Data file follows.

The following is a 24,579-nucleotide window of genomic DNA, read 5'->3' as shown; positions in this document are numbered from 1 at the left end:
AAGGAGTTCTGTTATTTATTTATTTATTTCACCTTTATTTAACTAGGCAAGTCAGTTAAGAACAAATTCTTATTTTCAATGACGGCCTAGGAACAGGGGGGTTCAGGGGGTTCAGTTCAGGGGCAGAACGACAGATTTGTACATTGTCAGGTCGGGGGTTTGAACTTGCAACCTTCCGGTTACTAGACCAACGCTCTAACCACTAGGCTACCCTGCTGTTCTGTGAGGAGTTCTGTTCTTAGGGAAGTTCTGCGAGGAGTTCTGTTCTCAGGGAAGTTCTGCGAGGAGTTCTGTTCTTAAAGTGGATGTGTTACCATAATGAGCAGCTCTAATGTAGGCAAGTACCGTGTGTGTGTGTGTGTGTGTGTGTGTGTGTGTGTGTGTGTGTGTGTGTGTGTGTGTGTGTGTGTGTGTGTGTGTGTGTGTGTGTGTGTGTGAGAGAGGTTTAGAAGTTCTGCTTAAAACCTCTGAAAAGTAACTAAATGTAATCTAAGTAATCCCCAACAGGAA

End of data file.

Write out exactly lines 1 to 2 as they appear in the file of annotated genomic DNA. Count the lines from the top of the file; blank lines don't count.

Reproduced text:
The following is a 24,579-nucleotide window of genomic DNA, read 5'->3' as shown; positions in this document are numbered from 1 at the left end:
AAGGAGTTCTGTTATTTATTTATTTATTTCACCTTTATTTAACTAGGCAAGTCAGTTAAGAACAAATTCTTATTTTCAATGACGGCCTAGGAACAGGGGGGTTCAGGGGGTTCAGTTCAGGGGCAGAACGACAGATTTGTACATTGTCAGGTCGGGGGTTTGAACTTGCAACCTTCCGGTTACTAGACCAACGCTCTAACCACTAGGCTACCCTGCTGTTCTGTGAGGAGTTCTGTTCTTAGGGAAGTTCTGCGAGGAGTTCTGTTCTCAGGGAAGTTCTGCGAGGAGTTCTGTTCTTAAAGTGGATGTGTTACCATAATGAGCAGCTCTAATGTAGGCAAGTACCGTGTGTGTGTGTGTGTGTGTGTGTGTGTGTGTGTGTGTGTGTGTGTGTGTGTGTGTGTGTGTGTGTGTGTGTGTGTGTGTGTGTGTGTGTGAGAGAGGTTTAGAAGTTCTGCTTAAAACCTCTGAAAAGTAACTAAATGTAATCTAAGTAATCCCCAACAGGAA